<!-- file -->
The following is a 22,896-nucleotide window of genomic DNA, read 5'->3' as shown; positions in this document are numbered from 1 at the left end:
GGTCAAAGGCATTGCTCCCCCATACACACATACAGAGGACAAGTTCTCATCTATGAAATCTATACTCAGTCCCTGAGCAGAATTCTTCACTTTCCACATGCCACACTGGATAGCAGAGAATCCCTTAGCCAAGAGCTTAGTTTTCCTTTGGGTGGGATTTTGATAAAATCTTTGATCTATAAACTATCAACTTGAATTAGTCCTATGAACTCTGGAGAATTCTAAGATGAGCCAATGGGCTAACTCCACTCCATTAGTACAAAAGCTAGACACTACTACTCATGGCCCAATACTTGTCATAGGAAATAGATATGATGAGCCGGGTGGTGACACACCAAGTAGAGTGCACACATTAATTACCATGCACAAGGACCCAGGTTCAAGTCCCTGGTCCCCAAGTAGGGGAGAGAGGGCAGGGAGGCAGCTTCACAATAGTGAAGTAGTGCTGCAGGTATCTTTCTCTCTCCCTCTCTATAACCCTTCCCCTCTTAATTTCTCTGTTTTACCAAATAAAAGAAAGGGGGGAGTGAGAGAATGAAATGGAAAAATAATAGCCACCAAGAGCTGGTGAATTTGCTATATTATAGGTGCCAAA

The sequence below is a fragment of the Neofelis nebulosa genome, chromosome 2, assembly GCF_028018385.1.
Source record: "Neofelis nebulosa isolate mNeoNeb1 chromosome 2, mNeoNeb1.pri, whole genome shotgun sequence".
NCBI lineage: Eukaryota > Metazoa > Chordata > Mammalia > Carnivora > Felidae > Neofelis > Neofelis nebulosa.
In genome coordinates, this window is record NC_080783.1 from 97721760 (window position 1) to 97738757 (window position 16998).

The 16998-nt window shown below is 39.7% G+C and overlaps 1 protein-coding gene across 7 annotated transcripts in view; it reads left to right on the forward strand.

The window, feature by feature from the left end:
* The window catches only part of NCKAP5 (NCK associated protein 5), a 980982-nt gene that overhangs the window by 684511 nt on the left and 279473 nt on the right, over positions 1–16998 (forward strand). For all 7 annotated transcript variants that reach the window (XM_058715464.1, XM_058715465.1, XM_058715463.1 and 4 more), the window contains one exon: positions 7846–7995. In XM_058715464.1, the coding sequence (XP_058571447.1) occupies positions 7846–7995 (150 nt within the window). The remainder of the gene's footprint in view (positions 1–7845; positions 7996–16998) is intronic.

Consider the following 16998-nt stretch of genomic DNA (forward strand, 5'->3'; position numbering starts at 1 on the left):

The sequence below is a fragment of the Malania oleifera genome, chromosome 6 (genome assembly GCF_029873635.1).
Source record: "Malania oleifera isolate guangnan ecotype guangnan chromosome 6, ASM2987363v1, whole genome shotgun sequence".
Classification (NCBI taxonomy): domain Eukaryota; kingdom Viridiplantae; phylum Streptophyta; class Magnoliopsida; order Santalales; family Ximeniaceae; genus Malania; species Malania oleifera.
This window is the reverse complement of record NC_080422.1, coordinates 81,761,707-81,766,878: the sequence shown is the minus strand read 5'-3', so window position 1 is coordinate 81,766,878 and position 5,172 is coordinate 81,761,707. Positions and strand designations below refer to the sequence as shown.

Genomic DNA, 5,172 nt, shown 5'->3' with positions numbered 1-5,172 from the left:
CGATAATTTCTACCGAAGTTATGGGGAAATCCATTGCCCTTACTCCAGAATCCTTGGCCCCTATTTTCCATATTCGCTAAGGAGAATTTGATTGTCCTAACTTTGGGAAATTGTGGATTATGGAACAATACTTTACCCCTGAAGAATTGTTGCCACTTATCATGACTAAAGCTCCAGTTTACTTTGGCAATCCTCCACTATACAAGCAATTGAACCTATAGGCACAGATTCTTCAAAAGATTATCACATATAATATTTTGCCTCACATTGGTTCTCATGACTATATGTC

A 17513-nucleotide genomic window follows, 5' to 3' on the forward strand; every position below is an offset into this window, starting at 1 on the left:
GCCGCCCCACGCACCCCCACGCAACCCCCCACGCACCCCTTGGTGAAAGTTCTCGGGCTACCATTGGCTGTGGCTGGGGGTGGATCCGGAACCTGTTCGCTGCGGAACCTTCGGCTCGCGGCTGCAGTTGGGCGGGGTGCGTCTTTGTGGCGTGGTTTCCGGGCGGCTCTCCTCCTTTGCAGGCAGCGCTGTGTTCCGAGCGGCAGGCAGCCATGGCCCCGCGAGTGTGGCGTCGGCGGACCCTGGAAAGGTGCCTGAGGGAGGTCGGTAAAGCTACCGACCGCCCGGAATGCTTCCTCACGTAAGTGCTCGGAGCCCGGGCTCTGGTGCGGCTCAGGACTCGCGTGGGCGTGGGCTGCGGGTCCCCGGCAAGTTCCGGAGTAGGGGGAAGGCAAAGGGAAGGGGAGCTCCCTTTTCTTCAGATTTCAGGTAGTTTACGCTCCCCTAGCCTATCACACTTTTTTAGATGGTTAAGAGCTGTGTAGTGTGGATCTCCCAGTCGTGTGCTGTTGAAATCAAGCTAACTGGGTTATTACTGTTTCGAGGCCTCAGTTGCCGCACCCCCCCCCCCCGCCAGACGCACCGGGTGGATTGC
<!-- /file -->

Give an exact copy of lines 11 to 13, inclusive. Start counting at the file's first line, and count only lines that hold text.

The sequence below is a fragment of the Malania oleifera genome, chromosome 6 (genome assembly GCF_029873635.1).
Source record: "Malania oleifera isolate guangnan ecotype guangnan chromosome 6, ASM2987363v1, whole genome shotgun sequence".
Classification (NCBI taxonomy): domain Eukaryota; kingdom Viridiplantae; phylum Streptophyta; class Magnoliopsida; order Santalales; family Ximeniaceae; genus Malania; species Malania oleifera.